The post-Covid unknowns that could rock marketsPublished on 03 Jun 2021
Investors must prepare for change at every turn
With the vaccine programme now well underway, people, in some areas at least, are looking forward to a return to a much-vaunted ‘new normal’. As much as this new stability is welcome, things are still changing. We have little idea, really, what this time next year might look like. Indeed, change, may well be the only thing we can rely on in the future.
For politics and policy, the changes between the pre- and post-Covid world have been truly immense. Before the crisis, markets were broadly governed by fiscal discipline and financial stability, along with globalisation and free trade – the key drivers of the post-war world.
By April 2020, however, this had turned full circle. As societies gave up many of their liberties and welcomed in a new era of authoritarian state control, they started to look to policy makers and not free markets to solve the crisis.
On one level, this has meant that established post-war policy orthodoxy – controls around money supply, debt and deficits, inflation targets and the like – has been thrown out of the window in an effort to get us through the crisis in pursuit of normality and growth. It has resulted in a sort of new free-form policy, some of it made up as we went along.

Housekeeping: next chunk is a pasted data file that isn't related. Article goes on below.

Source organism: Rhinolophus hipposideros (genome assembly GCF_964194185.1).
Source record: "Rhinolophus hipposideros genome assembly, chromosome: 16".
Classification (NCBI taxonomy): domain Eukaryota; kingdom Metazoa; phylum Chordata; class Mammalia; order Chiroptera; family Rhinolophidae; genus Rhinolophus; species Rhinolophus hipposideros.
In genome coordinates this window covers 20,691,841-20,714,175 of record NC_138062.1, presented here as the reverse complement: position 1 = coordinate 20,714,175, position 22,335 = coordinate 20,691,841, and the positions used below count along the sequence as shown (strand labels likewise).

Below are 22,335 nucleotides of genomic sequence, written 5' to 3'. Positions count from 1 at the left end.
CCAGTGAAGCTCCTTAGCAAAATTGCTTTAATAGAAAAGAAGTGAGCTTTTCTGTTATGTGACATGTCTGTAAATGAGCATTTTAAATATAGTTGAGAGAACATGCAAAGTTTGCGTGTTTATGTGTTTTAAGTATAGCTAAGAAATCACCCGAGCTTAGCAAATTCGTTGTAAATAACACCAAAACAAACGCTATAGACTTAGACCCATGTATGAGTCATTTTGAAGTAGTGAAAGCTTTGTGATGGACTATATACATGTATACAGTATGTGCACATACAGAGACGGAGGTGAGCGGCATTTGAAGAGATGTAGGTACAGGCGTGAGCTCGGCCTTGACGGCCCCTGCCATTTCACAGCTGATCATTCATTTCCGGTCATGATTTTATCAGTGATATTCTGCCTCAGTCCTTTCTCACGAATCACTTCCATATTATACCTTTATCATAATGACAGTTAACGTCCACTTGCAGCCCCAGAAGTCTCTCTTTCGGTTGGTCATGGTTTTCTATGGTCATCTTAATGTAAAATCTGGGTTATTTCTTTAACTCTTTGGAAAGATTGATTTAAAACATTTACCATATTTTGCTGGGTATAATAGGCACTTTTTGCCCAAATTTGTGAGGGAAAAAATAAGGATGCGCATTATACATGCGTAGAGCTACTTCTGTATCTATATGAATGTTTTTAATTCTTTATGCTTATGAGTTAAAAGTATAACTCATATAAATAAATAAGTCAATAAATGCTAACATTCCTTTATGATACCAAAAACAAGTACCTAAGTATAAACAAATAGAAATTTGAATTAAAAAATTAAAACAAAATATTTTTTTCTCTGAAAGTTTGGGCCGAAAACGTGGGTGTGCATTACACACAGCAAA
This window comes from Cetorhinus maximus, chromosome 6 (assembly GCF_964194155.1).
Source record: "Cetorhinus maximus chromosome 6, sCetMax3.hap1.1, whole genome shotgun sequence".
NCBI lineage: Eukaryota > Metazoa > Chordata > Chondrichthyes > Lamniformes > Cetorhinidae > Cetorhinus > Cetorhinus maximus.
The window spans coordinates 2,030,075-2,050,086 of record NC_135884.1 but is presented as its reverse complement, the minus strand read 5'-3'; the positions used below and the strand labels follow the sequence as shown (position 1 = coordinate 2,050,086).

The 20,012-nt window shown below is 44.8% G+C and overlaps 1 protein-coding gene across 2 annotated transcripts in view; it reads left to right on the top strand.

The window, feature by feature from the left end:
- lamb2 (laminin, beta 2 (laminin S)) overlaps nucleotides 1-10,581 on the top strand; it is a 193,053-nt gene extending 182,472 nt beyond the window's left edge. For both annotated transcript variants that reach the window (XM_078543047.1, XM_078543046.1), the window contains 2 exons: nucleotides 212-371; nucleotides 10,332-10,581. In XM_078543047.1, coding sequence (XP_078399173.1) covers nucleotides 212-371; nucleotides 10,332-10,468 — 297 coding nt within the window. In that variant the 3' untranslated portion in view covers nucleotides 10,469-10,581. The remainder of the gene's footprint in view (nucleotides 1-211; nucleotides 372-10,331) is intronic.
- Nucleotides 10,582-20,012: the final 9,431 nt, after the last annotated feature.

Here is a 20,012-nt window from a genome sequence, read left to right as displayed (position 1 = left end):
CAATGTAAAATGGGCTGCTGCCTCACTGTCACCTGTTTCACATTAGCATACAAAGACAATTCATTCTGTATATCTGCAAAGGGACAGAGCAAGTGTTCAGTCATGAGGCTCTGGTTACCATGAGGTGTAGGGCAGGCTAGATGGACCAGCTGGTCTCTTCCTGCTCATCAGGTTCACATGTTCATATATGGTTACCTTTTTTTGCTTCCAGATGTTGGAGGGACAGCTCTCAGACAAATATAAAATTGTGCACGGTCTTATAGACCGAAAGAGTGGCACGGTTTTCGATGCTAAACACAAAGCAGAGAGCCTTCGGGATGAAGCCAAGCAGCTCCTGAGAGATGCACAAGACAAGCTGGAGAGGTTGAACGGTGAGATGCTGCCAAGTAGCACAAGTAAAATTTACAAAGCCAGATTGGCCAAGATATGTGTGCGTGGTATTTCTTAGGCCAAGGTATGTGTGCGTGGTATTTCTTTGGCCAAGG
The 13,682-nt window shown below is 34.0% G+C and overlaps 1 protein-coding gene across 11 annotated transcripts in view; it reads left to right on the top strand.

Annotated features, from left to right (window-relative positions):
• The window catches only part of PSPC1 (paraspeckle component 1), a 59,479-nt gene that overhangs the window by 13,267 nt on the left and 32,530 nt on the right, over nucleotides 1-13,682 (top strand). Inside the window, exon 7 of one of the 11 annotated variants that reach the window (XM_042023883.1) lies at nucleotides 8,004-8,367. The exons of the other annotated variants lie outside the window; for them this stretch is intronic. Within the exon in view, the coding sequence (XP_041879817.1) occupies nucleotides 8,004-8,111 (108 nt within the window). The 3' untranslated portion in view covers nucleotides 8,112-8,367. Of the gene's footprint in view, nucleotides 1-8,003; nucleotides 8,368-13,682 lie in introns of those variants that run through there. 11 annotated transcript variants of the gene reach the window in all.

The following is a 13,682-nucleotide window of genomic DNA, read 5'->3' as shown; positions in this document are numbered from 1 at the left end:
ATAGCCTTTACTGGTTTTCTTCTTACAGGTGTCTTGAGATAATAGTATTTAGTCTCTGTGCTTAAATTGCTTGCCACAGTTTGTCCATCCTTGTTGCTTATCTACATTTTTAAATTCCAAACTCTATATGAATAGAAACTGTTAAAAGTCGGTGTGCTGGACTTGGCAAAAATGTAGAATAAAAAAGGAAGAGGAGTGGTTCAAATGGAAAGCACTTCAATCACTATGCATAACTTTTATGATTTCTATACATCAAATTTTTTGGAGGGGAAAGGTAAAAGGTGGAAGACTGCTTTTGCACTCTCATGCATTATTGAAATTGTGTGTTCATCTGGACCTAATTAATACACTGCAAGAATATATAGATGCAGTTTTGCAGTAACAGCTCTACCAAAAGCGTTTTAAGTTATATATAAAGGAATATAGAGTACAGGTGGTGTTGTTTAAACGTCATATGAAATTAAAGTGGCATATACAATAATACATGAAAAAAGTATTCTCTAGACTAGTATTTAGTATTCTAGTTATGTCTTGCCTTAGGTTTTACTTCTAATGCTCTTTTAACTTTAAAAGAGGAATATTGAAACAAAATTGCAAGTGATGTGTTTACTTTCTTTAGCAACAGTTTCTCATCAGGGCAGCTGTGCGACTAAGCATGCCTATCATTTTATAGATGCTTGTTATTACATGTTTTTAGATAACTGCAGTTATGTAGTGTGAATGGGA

This has been accompanied by the acceleration of a new age of political impunity – a worrying global trend whereby those in charge believe they can get away with anything, whatever the prevailing rules and attitudes around in the world.
Around the world, there are pockets of ‘anything goes’, where governments act as they will without sanction or challenge. Ultimately, this environment is providing the mood music for more risks of geopolitical conflict particularly between the US and China, but elsewhere too. It will have a huge impact on politics, economics and financial markets for years to come.
It is against this backdrop, where change is unpredictable, that the possibility of some unknown unknown opens up: one which we can’t quite put our finger on now, but when it happens, we will certainly know about it. And unlike the vaccine, it is really going to hurt.
Graham Wainer is CEO and Head of Investments at Stonehage Fleming Investment Management. He is also Chairman of the CIO Group.
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